There was not a taxi to be found on the streets of Madrid on Wednesday morning after the city’s cab drivers began a 24-hour strike to protest against online carpooling companies that match individual drivers and passengers.
The two biggest taxi drivers’ associations said there was 100 percent adherence to the stoppage, which has been called to demonstrate against smartphone applications such as Uber, which is run by a US-based company that has repeatedly been accused of operating an unlicensed cab service.
At the capital’s Barajas international airport the normally teeming taxi rank sat empty from the early hours of the morning, with most travelers relying on buses to get into the city center.
There were similar scenes at the city’s main Atocha train station, where the taxi area was closed off with a chain.
In Barcelona – the only city where Uber is currently operating in Spain – protests by tax drivers have also made finding a cab difficult.
The taxi drivers are protesting against what they claim is unfair competition from a service that allows passengers to order a ride from Uber-registered drivers. A taxi license in Spain can cost anywhere between €80,000 and €200,000.
Cab drivers say there is unfair competition from a service that lets passengers order a ride from unlicensed drivers
It had begun as an industry conflict between taxi drivers and the online carpooling companies. But when the European Commission (EC), Spain’s Public Works Ministry and the Catalan government jumped into the fray on Tuesday, the issue took on a whole new dimension.
In Brussels, EC Vice-President Neelie Kroes warned that Uber is not “the enemy” of taxi professionals, and rejected the Catalan government’s decision to ban the app in Barcelona, the city where the service had its Spanish launch.
“Strikes will resolve nothing,” said Kroes in reference to protests scheduled to take place in London, Milan and Hamburg, among other cities. She defended the “innovation” represented by these “transportation network companies,” as Uber and others have been defined by California authorities following a legal wrangle over the nature of their operations.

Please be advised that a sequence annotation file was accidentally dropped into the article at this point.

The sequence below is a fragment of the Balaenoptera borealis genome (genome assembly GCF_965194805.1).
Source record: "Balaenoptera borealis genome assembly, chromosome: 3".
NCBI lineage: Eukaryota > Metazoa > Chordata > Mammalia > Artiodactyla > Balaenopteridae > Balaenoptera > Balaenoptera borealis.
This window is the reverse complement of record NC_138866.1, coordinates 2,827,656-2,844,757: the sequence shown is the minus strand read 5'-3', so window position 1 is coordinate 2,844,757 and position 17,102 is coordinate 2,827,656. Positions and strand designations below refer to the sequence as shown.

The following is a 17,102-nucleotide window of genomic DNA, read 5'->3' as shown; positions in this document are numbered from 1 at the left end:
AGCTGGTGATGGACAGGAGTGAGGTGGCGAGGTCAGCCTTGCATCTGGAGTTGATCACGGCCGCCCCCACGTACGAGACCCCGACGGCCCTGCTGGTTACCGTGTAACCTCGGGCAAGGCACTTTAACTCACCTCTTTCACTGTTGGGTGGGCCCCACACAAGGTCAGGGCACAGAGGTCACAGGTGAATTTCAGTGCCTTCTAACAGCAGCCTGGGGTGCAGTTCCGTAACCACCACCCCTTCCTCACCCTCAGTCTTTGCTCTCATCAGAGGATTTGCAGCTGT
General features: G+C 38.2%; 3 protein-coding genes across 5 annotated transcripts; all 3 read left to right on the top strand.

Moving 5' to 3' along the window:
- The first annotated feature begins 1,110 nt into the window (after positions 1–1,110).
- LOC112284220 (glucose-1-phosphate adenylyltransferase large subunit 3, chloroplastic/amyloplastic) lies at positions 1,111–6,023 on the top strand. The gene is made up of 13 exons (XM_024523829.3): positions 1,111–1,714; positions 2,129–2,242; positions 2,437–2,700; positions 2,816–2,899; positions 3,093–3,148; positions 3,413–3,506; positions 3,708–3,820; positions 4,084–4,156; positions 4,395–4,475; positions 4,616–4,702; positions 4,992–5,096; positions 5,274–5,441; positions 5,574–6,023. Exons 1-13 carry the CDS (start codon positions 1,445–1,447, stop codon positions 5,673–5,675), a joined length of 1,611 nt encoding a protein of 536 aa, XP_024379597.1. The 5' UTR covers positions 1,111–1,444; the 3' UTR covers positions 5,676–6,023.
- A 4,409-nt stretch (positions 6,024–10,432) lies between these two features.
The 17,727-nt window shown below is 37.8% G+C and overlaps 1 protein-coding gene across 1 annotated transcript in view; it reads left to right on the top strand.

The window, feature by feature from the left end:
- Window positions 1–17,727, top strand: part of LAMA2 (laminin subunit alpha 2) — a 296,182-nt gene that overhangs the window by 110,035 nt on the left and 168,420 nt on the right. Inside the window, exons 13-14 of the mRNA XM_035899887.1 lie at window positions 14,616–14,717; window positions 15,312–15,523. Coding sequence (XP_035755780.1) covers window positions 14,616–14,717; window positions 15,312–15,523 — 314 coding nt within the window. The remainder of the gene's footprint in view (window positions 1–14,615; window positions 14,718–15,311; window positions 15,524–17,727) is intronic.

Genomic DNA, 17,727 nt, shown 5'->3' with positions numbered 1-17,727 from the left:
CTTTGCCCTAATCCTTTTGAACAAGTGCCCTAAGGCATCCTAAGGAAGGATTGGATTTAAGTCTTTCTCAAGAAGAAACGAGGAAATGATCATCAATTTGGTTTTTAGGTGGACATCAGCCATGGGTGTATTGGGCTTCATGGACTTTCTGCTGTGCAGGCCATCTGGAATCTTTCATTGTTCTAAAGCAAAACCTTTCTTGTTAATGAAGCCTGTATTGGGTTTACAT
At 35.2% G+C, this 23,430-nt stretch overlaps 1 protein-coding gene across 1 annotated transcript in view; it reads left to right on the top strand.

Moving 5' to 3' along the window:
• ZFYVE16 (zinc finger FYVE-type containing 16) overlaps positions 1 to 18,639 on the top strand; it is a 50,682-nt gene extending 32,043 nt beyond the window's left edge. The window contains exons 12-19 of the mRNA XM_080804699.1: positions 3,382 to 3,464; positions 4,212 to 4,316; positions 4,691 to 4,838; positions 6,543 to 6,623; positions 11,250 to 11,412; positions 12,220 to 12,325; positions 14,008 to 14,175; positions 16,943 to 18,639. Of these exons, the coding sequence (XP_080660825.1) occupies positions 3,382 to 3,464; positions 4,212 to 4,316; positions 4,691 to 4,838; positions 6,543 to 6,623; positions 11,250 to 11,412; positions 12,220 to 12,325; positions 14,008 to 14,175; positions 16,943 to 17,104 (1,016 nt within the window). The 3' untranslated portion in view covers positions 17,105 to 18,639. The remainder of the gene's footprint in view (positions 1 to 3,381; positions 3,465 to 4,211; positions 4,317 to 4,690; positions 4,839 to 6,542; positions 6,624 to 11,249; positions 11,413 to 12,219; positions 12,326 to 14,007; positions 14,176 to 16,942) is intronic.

“The time has come for taxi drivers, regulators and Uber heads to sit down and talk; nobody is saying that its drivers should not pay taxes and respect consumer protection regulations, but banning Uber does not give them an opportunity to do things well.”
Another EU spokesman said the European executive is favorable to an economy that is “open to innovation.”
These same sources wondered whether the problem can be resolved by “fining people who are often tourists,” in reference to threats issued by Spanish authorities.
But for the moment, the Catalan government is threatening companies that exact payment for transporting passengers without the proper license with fines of up to €6,000. The Public Works Ministry has also announced fines of its own.
Meanwhile, Spain’s most popular carpooling company, BlaBlaCar, issued a statement reminding its users that they are not in violation of any laws because they are not asked to pay for a livery cab service. Customers simply “share travel expenses.”
This is not the first time that the European Commission has criticized attempts to prevent carpooling and alternative cab services from entering the market.
“The ban neither protects nor helps passengers, it only protects the taxi cartel,” wrote Kroes in mid-April in her official blog.